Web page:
Anonymous said...

I hate to say it but in the days when I was very young just after the war, just about everything was rationed, things like sweets were rationed right into the early 50's, people had not choice but to make do and mend, if you could not afford it you went without or paid a small amount each week, these were just for things like washing machines, the restarted TV service (my parents actually got a telly to see the Coronation in 1953. It was only in the late fifties that folkes started to get HP for a car and then they had to juggle their money, many were slightly envious of the Yanks (American Dream) houses, cars, and general living standards, which of course was obtained on the never-never finally business finally twigged that was a large untapped source of new customers out there, and then things ripped. As time rolled on people borrowed more and more they never though how they would pay back the loans (I am not just thinking of the "working class" low wage earners). Then in the early 1970's credit cards appeared in the UK (store cards had been going for a few years), there really should be a sort of psychological test before someone takes those out, not got the money pay by credit card. The icing on the cake was the alteration to the bankruptcy rules by the B'Liar/Broon conspiracy, before that bankruptcy was considered a disgrace. I could mention the various governments since the late 1950's but that will totally fill this blog but I will mention one though, dreamed up Margaret Thatcher's government but only fairly lightly (by today's standards) gradually increasing use by Major and flogged to death by the B'Liar/Broon conspiracy.

Anonymous said...

Sorry the last item incase you did not get it was PFI

CityUnslicker said...

Lord blagger - yes, private debt in the UK is the HIGHEST in the G20.

We do have a problem, a real bad one.

Is bankruptcy the answer...well pretend you are a foreigner looking in...200% real GDP govt debt, corporate and personal at another 200% - would you suggest soldiering on?

As for how to make a bust, well I will come to that tomorrow or Weds

Budgie said...

Personally I blame the Foodmixer-Owner-Ists (h/t formertory). If these people had not taken out a third mortgage to splash out on (oops! mind the lid!) their state-of-the-art Foodmixers we wouldn't be in this mess (!).

Alternatively, we all know what would actually get the economy moving again: cut taxes.

The tax cuts could easily be paid for by not giving our money away to other people - the EU, Foreign Aid, and Bankers. And by drastically cutting regulations and Quangos. And by that guy Laffer.

hovis said...

Budgie absolutely, I think this is being played out in too many peoples minds as a morality tale - it isnt. The stories of equity release are the tiresome drivel written in the papers. The real problem was the rational call to action (interest rates),were set too low deliberately.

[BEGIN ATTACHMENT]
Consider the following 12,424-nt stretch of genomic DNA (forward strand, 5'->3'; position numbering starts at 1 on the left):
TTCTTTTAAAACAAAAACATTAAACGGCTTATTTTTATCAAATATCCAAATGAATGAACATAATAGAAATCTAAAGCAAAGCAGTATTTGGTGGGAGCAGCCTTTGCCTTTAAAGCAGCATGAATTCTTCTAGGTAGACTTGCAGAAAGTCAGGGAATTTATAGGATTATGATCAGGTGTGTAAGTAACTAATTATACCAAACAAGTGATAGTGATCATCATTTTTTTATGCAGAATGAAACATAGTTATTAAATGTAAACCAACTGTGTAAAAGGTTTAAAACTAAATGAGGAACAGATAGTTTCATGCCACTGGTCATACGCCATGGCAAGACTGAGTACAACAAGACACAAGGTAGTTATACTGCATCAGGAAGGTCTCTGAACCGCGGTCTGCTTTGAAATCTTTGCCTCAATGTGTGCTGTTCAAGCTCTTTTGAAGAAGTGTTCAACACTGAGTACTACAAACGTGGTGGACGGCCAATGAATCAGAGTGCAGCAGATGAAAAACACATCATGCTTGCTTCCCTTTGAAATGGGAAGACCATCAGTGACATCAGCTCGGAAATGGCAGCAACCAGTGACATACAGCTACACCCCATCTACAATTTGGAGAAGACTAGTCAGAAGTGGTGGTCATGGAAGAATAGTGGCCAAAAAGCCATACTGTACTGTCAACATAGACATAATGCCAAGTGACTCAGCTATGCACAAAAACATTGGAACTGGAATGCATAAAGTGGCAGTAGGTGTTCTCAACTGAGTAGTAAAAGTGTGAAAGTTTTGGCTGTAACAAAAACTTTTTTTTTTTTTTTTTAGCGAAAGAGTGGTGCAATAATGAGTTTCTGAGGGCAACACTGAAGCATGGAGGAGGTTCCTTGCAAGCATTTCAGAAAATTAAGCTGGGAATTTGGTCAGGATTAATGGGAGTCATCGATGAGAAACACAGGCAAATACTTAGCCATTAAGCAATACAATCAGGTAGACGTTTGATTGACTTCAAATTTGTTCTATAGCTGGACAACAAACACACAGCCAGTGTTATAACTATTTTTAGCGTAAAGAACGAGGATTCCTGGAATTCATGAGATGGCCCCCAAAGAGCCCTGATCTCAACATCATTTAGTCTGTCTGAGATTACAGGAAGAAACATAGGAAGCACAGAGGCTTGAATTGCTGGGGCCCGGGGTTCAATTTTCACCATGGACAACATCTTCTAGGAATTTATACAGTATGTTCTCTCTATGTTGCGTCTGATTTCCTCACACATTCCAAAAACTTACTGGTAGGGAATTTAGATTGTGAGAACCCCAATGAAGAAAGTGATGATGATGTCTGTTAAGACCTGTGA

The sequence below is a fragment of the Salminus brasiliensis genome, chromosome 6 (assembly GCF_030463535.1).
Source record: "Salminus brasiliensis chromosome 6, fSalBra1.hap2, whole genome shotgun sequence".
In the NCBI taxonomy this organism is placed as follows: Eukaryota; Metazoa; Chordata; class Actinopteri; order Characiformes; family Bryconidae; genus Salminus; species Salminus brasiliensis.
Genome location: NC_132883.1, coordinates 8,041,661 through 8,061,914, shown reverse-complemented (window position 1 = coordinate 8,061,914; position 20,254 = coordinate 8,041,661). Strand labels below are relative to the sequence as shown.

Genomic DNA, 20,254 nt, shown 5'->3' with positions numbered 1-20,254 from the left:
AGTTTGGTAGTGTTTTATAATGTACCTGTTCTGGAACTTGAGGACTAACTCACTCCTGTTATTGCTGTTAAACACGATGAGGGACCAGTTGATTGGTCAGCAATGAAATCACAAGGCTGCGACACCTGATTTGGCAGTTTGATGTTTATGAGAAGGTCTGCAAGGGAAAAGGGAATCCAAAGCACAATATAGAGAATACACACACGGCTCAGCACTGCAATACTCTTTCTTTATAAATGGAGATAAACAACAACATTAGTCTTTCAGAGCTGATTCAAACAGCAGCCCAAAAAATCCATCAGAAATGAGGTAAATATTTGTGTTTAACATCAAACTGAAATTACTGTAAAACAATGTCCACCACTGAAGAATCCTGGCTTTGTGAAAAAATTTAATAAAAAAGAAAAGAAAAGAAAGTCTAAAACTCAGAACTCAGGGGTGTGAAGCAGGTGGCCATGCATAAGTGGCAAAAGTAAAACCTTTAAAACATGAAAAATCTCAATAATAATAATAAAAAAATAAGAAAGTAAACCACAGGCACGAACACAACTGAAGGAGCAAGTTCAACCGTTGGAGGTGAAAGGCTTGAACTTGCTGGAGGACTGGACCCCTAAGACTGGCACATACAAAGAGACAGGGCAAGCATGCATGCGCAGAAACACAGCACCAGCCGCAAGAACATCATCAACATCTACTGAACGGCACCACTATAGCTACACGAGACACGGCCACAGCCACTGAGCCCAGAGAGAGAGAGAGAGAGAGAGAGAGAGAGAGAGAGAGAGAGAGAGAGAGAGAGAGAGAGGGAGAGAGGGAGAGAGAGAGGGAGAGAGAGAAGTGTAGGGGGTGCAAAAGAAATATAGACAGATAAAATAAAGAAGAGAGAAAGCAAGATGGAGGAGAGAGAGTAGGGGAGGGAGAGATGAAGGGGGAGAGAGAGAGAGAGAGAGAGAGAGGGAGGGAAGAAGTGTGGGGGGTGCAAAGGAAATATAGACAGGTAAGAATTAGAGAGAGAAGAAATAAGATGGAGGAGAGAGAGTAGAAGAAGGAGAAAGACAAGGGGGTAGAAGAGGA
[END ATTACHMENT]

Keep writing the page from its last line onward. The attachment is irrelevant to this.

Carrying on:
It is also too late to avoid moral hazard - that happened long ago, and the bank bailout was the icing on the cake. We need to soleve the problem not wag fingers in a sanctimoniously, that solves nothing.

formertory said...

Now, now, budgie and hovis..... who's wagging fingers? Not me. I'm making a general point contradicting Lord Blagger, who believes there's no such thing as personal debt that matters.

Simple fact is that many homeowners have taken equity out of their properties to pay for consumer goods and services. They did it because they saw their home as an ongoing source of cash. They're rewarded with low interest rates (because the Govt understands it'll never get elected again if it allows rates to rise) and then they move to retirement with debt round their necks.

It's not my place to be their moral guardian, but they did it, not me. And I object to paying for it.

As for cutting taxes and regulation - that's a different argument and one I wholeheartedly support.

Anonymous said...

The issue of private debt keeps arising , yes it is too high, and government debt is too high, agreed again, but the big thing is who owns the debt, is it all or most of it within the UK or is it held by foreign creditors, if held mostly by foreign creditors it affects the balance of payments of the UK. The latter seems to be the problem with countries in the PIIGS group plus of course our wonderful banks and wonderful government and they still ask for more, MORE. I maybe getting old but the economics of the past 40 years have got madder and madder, first one system (which had been working for 30/40years with varying degrees of success) and a new system started in the early 70's which again has had varying degrees of success. Surely in economics you can not say this or that system is the one, the economy is like a balloon, if you say, I will pinch this part, the effect is that you reduce the volume where you pinch but the air goes elsewhere within the balloon.